As a financial services professional, you already know that the high net worth market is exploding. According to the 2006 Merrill/Cap Gemini World Wealth Report, households with a net worth of $30 million-plus are expected to be the fastest growing segment of wealth, rising 6% to 9% per year. Yet, there are fewer professionals in our industry today than ever before.
As a result, there is a tremendous opportunity to reach out to clients to ensure their assets are successfully passed on to children and grandchildren. This requires more than just looking at investment rates of return and generation-skipping issues and planning for the transition of estate and life insurance documents. To create a lasting legacy, you should be planning for a number of generations.
The first, and perhaps most important, question to ask any client is: What are you doing on a proactive basis to increase the likelihood that your children and grandchildren will be outstanding stewards of your wealth?
Paris Hilton syndrome
We have all seen examples of what can be called the “Paris Hilton syndrome”–young socialites from wealthy families who burn through their families’ wealth–in the tabloids and on television. In fact, our culture celebrates and rewards such behavior. Just look at the ad campaign for a 2003 TV documentary on Hilton, “Paris and (sister) Nicky … globetrot like CEOs, rage like rock stars and ooze cash like ATMs…”
This demonstrates that the apple can, indeed, fall far from the tree. It’s doubtful that Paris’ great-grandfather, Conrad Hilton, was hoping his heirs would be known for their lack of financial discretion when he built the Hilton hotel empire decades before. I would wager that it’s not the legacy he intended.
Ultimately, creating a legacy is more than passing on dollars and cents; it’s about passing on dollars and sense. It’s about passing one generation’s knowledge, wisdom, experience and values onto the next … and the next. It’s also about the difference between a transfer and a gift.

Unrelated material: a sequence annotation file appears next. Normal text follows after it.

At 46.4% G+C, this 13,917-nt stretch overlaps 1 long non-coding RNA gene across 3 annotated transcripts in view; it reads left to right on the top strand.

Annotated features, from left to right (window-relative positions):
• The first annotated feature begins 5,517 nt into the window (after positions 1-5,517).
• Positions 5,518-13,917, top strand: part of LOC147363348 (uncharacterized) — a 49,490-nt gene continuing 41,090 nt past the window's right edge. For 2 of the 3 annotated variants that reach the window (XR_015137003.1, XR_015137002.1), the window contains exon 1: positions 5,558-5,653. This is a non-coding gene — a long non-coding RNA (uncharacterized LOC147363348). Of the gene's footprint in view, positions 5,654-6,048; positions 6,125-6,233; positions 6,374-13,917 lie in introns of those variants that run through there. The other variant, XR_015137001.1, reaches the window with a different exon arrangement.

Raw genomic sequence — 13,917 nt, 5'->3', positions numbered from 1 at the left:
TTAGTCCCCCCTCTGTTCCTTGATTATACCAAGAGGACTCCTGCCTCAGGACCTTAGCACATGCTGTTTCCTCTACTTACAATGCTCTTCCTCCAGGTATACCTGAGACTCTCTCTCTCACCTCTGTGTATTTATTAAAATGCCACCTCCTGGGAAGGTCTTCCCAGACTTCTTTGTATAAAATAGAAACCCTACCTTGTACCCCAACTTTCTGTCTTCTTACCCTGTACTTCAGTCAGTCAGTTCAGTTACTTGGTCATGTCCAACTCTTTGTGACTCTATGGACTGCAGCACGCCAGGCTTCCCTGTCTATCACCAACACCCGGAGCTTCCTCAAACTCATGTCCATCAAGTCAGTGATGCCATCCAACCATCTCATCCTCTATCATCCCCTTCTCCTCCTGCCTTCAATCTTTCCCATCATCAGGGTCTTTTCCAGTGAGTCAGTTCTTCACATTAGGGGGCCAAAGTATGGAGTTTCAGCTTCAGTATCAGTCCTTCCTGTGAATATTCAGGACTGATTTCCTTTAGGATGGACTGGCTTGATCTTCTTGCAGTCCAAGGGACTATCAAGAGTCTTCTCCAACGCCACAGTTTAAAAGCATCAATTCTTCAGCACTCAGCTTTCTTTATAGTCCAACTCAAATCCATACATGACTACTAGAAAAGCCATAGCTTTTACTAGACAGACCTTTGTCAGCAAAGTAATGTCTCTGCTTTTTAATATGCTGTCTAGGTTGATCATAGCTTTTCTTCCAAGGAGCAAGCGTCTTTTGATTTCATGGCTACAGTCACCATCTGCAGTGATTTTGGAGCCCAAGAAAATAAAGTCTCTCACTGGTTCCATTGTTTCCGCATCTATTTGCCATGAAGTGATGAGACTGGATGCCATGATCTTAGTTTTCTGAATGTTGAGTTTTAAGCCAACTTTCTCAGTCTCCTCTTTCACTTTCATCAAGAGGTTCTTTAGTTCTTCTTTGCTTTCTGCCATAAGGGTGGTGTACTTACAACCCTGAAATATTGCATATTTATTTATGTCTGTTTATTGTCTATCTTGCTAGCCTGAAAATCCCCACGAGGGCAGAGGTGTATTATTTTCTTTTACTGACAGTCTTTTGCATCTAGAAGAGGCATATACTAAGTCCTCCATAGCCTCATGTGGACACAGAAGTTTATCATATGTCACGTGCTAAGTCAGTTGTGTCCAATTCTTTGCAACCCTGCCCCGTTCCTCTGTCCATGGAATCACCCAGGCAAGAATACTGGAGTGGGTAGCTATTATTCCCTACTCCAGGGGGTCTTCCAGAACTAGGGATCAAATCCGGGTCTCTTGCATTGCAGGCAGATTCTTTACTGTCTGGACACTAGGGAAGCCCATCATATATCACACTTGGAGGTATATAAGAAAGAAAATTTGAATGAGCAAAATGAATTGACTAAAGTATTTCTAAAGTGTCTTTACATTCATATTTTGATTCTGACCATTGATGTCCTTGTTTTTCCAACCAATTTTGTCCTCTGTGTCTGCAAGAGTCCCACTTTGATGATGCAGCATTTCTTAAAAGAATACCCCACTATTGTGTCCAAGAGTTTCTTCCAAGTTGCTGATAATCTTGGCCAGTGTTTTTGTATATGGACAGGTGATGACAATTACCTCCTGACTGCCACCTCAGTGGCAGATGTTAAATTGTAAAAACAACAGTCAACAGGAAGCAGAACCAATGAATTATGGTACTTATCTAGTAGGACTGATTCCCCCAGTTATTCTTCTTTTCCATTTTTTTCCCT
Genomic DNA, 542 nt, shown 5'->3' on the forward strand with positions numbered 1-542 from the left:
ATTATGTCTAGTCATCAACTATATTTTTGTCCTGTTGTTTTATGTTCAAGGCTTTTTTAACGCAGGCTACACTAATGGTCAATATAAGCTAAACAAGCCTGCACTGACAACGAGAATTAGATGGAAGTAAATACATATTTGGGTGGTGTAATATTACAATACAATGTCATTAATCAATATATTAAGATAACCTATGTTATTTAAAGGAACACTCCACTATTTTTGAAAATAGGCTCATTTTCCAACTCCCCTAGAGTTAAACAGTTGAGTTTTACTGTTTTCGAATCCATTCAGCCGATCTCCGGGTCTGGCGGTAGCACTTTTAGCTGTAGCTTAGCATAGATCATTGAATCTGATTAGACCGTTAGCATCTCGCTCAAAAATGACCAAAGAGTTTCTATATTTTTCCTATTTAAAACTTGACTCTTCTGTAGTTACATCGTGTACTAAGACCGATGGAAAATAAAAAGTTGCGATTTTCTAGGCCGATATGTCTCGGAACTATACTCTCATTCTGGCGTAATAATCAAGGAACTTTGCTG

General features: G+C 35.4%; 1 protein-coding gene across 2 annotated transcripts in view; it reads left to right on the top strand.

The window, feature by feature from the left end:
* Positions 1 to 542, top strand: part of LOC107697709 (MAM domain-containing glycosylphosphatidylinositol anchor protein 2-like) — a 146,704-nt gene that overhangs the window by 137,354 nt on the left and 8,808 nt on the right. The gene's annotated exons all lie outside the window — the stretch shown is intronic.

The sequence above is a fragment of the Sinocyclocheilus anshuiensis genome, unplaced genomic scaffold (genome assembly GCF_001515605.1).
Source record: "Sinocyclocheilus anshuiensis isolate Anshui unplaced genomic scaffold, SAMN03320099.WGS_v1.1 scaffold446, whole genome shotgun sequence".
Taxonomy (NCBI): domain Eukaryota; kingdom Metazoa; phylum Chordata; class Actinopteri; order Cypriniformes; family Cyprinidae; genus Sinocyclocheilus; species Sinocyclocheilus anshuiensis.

A transfer is a gift without context to it and brings with it the perils of entitlement. A gift, on the other hand, is a transfer that has meaning, vision and values attached to it. It can be a source of empowerment. Rather than just money, it is a potent combination of money, knowledge, wisdom and experience. As a result of these intangibles, the tangible (i.e. financial assets) are more likely to be around for generations to come.
Legacy planning also encourages and enables seniors to manufacture experiences for their children. As any good parent knows, providing children with the opportunity to fail is one of the greatest gifts that can be given. Failure gives children opportunity to learn for themselves about what works and what doesn’t.
A fictional family
To see how effective this approach can be, consider the fictional Smith family. This highly affluent clan consists of not only Mr. and Mrs. Smith, but also 3 children. The household has a net worth of $150 million.
Rather than just allow such a large amount of money to drop in the laps of the children, the elder Smiths hope they can increase the odds of their children gaining the tools needed to become outstanding stewards of wealth by providing them with an incredible opportunity to fail.
Each of the 3 children, upon their 30th birthday, is given $300,000 annually for 3 years with the following stipulations:
(1) They must interview and select a financial consultant with whom they are comfortable. After the consultant is hired, he or she would be introduced to the father.
(2) They must work with the consultant to develop financial recommendations. Once the child implements the plan, he or she would review with their parents to discuss their choices and the reasons behind them.
(3) The children are to give their parents yearly updates and share at an annual family meeting what they did well, where they failed, and what they learned. This allows each of the siblings to learn from the others’ experiences–good and bad.
In addition, the three siblings are to come together each year, with the parents in the room, to discuss how and where each would allocate $50,000 from a previously established family foundation.
Manufacturing an experience
What Mr. and Mrs. Smith have successfully done is manufacture an experience. And while $300,000 may sound like a lot to most Americans, it is a relatively small amount to someone with $150 million.
The lessons learned from the Smiths don’t apply only to the ultra-affluent. These are principles that can be taught regardless of financial status or age. For example, our children learned these lessons as youngsters–and continue to learn them to this day.
As children, they were given a monthly allowance of $4. However they weren’t allowed to blow it all on candy or toys. Instead, $1 was earmarked for a long-term savings goal of their choice, such as college; $1 was earmarked for a short-term savings goal, such as a new baseball cap; $1 was to be used for the charity of their choice; and $1 could be spent on anything they chose.
It’s a simple illustration to be sure. But then again, creating a long-lasting legacy isn’t as hard as we often make it out to be.